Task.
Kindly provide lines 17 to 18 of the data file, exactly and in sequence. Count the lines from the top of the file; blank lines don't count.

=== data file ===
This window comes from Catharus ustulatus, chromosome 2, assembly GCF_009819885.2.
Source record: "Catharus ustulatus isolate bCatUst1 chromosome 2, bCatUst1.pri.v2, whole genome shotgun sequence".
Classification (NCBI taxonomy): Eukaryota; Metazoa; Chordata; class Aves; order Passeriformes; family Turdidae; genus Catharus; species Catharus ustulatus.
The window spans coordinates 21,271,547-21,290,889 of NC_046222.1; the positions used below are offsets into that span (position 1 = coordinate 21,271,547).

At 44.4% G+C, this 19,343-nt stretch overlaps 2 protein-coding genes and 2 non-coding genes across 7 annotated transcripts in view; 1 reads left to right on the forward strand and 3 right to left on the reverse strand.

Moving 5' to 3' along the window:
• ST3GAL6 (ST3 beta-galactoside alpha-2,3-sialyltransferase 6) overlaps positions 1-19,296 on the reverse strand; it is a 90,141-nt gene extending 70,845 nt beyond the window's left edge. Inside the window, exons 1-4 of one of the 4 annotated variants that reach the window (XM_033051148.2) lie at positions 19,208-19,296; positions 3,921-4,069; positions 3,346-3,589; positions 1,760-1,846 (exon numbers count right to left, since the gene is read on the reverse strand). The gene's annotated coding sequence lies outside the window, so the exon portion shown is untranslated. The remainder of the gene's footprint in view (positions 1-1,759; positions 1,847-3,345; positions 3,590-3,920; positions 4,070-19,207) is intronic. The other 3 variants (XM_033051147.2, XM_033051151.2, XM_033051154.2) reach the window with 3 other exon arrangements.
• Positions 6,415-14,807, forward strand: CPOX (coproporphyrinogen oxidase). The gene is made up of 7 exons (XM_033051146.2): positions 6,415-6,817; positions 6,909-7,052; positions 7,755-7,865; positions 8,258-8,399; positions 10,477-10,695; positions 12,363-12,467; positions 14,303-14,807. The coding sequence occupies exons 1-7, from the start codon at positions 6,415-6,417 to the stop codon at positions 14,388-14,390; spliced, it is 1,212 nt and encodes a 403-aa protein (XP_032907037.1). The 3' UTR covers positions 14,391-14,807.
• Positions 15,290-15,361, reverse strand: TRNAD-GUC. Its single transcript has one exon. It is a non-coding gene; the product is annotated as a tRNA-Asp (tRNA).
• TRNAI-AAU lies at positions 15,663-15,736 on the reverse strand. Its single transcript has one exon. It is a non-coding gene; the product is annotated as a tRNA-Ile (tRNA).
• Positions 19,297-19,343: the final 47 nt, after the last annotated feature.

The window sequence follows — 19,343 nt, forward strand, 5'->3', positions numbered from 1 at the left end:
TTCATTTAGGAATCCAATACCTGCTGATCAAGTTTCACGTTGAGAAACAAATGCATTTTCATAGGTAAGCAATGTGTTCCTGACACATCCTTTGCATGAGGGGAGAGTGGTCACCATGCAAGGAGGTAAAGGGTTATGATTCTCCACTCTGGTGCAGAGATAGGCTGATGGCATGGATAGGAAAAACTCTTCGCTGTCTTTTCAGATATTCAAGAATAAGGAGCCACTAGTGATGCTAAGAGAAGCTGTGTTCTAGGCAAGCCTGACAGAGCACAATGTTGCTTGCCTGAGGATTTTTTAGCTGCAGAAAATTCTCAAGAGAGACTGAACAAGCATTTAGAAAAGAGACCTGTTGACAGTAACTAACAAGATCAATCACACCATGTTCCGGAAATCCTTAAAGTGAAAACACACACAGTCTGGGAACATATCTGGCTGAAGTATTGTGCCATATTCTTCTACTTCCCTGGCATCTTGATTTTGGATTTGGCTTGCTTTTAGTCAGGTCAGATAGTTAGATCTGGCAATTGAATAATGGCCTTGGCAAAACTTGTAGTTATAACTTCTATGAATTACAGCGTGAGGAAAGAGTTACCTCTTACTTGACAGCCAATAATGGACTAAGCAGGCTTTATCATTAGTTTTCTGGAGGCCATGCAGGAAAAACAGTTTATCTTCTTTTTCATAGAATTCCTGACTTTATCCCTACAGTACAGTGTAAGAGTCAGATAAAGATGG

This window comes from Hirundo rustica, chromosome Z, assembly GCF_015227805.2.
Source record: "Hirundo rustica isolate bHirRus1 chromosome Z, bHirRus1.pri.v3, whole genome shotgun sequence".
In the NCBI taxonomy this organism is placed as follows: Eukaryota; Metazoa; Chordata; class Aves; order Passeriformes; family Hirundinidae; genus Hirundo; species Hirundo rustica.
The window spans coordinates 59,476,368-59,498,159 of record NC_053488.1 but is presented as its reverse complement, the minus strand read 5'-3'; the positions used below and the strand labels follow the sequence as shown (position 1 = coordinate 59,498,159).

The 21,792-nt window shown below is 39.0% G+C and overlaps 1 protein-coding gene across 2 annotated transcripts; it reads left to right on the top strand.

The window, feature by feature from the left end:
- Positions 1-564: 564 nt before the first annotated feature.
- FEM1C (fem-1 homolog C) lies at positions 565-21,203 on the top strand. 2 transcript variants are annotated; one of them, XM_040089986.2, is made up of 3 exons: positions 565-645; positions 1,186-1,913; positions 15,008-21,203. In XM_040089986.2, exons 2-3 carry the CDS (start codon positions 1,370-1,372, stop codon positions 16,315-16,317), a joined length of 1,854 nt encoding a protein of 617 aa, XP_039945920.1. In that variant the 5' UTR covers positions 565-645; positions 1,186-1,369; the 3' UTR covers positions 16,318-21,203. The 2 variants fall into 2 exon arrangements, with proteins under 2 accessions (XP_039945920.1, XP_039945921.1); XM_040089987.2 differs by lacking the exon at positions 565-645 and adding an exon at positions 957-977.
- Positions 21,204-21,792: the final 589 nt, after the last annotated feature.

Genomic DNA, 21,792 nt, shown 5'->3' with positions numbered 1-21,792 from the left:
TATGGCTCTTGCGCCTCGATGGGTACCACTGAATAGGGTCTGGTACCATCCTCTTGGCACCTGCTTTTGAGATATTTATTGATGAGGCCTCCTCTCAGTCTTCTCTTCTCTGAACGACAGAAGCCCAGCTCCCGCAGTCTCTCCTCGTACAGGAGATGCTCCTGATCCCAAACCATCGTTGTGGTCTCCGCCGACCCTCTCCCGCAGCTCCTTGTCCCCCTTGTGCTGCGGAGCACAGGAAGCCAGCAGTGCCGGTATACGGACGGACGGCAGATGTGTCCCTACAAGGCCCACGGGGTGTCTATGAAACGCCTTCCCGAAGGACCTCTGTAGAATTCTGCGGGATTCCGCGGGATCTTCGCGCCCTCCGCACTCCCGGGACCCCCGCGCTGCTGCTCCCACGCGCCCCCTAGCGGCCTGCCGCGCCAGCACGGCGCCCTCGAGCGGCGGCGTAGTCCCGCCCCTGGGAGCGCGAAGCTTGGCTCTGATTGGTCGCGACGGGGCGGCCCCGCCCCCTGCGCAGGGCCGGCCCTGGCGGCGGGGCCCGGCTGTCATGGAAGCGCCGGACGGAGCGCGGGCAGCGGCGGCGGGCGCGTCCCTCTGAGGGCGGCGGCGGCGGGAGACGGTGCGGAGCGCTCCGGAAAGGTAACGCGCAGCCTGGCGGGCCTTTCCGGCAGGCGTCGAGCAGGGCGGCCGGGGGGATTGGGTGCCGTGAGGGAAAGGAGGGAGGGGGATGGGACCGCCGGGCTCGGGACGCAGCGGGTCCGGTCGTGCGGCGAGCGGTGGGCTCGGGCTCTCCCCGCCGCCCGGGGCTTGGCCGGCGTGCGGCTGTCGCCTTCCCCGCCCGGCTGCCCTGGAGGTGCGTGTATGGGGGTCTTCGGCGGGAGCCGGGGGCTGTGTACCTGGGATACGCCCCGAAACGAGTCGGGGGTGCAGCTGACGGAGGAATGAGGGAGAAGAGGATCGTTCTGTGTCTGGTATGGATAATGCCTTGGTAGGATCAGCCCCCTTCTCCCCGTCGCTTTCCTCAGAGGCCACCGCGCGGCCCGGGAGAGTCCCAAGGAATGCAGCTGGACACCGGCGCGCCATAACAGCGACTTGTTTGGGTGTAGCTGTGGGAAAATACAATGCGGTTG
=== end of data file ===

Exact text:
The window spans coordinates 59,476,368-59,498,159 of record NC_053488.1 but is presented as its reverse complement, the minus strand read 5'-3'; the positions used below and the strand labels follow the sequence as shown (position 1 = coordinate 59,498,159).

The 21,792-nt window shown below is 39.0% G+C and overlaps 1 protein-coding gene across 2 annotated transcripts; it reads left to right on the top strand.